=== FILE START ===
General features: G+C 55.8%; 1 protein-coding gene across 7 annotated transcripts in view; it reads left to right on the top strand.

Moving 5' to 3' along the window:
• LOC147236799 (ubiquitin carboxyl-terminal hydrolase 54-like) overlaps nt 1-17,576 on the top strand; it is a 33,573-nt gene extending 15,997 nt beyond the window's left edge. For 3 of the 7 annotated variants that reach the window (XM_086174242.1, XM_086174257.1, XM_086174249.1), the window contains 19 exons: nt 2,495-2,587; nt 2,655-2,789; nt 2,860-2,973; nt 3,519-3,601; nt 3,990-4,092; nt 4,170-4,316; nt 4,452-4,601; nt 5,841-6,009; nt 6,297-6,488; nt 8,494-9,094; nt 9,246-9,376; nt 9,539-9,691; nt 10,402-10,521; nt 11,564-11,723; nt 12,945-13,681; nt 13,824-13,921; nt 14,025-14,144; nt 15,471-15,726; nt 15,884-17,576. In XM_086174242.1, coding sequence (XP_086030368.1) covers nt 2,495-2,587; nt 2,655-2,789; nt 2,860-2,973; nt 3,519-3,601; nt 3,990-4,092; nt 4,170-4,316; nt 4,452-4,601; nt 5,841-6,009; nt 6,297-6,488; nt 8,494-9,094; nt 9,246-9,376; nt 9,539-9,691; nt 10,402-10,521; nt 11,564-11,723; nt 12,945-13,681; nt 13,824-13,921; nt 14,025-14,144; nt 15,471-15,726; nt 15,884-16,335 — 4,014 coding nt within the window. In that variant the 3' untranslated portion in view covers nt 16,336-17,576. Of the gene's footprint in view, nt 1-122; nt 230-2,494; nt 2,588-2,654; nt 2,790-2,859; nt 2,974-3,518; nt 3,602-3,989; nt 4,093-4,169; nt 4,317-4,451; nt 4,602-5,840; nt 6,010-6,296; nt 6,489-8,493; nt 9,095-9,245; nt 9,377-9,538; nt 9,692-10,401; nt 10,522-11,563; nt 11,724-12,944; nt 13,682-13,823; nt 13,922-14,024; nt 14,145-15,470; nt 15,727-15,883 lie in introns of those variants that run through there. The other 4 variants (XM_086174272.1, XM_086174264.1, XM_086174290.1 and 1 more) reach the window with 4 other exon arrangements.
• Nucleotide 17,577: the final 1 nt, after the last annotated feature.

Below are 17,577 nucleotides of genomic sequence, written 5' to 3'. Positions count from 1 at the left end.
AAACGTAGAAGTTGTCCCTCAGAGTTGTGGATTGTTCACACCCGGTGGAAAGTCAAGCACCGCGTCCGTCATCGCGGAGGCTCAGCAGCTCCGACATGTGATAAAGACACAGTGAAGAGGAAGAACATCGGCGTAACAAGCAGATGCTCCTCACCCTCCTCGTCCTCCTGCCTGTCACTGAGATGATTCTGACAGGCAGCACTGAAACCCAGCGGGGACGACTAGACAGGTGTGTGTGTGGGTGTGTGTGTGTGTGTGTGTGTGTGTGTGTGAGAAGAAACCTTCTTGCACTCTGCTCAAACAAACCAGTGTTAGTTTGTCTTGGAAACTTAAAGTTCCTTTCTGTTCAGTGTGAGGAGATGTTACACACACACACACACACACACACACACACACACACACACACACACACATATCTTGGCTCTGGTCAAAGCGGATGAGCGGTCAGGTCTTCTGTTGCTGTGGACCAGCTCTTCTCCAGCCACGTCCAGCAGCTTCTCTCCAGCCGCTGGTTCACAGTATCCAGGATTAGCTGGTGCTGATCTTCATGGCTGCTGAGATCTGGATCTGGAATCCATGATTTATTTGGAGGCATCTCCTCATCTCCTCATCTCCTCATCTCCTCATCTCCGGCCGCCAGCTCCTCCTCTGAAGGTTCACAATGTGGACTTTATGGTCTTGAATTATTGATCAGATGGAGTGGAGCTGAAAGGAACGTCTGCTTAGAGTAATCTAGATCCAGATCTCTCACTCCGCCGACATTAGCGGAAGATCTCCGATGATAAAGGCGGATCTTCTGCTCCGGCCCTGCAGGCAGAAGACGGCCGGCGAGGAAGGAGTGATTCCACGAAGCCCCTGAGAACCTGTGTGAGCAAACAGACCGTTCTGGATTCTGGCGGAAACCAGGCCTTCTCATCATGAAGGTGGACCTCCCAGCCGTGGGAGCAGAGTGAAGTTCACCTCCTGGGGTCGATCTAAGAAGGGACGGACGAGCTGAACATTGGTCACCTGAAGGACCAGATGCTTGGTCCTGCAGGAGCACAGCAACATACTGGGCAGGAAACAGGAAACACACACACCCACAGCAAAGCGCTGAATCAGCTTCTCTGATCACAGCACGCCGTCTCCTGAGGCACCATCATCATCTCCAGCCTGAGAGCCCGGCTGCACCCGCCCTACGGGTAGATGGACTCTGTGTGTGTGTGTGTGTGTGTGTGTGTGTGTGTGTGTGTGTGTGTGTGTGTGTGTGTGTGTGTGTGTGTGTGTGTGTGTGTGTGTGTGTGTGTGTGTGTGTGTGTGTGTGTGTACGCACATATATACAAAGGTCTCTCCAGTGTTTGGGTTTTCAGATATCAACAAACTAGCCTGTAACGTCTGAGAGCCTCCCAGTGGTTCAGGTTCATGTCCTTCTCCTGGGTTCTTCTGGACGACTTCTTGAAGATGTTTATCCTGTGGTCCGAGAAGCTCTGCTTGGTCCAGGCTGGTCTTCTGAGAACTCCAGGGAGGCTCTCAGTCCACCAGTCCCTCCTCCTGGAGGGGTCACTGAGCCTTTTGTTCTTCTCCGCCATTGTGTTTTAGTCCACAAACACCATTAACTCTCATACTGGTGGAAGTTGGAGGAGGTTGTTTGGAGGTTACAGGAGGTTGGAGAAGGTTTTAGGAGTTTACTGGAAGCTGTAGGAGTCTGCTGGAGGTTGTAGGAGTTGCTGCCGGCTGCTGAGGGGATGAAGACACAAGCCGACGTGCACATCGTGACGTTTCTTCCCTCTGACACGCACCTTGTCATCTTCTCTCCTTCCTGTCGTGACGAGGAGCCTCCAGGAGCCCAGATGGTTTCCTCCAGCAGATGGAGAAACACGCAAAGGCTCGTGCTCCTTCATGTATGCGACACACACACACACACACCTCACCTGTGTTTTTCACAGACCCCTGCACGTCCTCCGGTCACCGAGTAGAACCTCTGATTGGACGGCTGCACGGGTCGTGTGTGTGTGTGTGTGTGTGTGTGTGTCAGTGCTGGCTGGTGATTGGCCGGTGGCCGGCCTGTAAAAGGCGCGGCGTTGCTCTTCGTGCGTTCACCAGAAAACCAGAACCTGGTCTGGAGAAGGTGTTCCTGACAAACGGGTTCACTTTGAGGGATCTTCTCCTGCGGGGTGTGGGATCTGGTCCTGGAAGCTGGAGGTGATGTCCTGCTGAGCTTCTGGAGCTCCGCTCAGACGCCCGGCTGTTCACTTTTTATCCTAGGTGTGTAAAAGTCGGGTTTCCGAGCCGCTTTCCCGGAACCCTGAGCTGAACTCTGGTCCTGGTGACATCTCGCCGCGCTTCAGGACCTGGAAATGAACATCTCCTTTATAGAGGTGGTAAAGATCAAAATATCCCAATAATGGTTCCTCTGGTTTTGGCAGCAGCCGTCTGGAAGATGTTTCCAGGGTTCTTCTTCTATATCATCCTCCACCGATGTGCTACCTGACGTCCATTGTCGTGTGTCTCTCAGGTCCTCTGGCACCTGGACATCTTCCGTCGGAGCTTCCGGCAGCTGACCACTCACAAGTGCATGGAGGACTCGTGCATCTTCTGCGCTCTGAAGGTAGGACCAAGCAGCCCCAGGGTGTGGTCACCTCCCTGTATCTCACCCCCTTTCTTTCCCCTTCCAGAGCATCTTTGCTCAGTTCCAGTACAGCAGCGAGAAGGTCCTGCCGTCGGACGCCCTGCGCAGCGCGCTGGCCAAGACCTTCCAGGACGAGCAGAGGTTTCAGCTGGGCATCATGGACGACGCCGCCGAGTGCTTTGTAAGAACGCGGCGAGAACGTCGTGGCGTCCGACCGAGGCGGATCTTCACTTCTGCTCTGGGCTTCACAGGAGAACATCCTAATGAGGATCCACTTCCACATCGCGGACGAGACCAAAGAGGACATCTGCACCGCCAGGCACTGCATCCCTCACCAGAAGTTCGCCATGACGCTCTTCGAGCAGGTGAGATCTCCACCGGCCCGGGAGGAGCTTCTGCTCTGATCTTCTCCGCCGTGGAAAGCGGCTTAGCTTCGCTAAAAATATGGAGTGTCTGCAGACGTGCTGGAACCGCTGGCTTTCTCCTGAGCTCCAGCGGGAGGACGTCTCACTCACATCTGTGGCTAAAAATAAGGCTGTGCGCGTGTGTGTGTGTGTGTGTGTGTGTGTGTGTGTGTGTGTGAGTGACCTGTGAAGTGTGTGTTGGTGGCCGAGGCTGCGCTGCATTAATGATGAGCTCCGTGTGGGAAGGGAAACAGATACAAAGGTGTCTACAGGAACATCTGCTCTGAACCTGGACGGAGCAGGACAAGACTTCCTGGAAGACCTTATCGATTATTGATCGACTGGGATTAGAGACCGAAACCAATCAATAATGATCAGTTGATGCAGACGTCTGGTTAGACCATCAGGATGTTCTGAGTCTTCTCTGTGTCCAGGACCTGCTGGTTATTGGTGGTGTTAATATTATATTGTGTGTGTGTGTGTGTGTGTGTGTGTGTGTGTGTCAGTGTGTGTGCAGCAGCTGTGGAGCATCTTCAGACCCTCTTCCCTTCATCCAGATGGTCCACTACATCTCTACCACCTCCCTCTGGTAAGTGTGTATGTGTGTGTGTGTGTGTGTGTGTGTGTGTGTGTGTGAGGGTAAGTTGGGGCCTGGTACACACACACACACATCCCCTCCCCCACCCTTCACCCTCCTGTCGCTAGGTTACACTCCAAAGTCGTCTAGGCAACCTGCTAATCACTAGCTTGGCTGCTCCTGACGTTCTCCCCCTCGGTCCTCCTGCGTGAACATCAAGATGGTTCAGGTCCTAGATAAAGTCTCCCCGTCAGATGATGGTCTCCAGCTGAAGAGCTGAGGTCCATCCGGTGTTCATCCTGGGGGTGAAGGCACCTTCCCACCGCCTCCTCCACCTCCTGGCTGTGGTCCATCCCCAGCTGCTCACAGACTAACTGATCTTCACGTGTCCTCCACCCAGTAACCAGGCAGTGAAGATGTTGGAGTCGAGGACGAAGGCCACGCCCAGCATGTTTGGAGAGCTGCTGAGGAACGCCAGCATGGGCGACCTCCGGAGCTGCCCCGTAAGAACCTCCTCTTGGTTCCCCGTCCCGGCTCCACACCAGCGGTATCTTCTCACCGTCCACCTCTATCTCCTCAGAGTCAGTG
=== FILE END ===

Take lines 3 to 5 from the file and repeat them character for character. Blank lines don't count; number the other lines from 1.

• LOC147236799 (ubiquitin carboxyl-terminal hydrolase 54-like) overlaps nt 1-17,576 on the top strand; it is a 33,573-nt gene extending 15,997 nt beyond the window's left edge. For 3 of the 7 annotated variants that reach the window (XM_086174242.1, XM_086174257.1, XM_086174249.1), the window contains 19 exons: nt 2,495-2,587; nt 2,655-2,789; nt 2,860-2,973; nt 3,519-3,601; nt 3,990-4,092; nt 4,170-4,316; nt 4,452-4,601; nt 5,841-6,009; nt 6,297-6,488; nt 8,494-9,094; nt 9,246-9,376; nt 9,539-9,691; nt 10,402-10,521; nt 11,564-11,723; nt 12,945-13,681; nt 13,824-13,921; nt 14,025-14,144; nt 15,471-15,726; nt 15,884-17,576. In XM_086174242.1, coding sequence (XP_086030368.1) covers nt 2,495-2,587; nt 2,655-2,789; nt 2,860-2,973; nt 3,519-3,601; nt 3,990-4,092; nt 4,170-4,316; nt 4,452-4,601; nt 5,841-6,009; nt 6,297-6,488; nt 8,494-9,094; nt 9,246-9,376; nt 9,539-9,691; nt 10,402-10,521; nt 11,564-11,723; nt 12,945-13,681; nt 13,824-13,921; nt 14,025-14,144; nt 15,471-15,726; nt 15,884-16,335 — 4,014 coding nt within the window. In that variant the 3' untranslated portion in view covers nt 16,336-17,576. Of the gene's footprint in view, nt 1-122; nt 230-2,494; nt 2,588-2,654; nt 2,790-2,859; nt 2,974-3,518; nt 3,602-3,989; nt 4,093-4,169; nt 4,317-4,451; nt 4,602-5,840; nt 6,010-6,296; nt 6,489-8,493; nt 9,095-9,245; nt 9,377-9,538; nt 9,692-10,401; nt 10,522-11,563; nt 11,724-12,944; nt 13,682-13,823; nt 13,922-14,024; nt 14,145-15,470; nt 15,727-15,883 lie in introns of those variants that run through there. The other 4 variants (XM_086174272.1, XM_086174264.1, XM_086174290.1 and 1 more) reach the window with 4 other exon arrangements.
• Nucleotide 17,577: the final 1 nt, after the last annotated feature.

Below are 17,577 nucleotides of genomic sequence, written 5' to 3'. Positions count from 1 at the left end.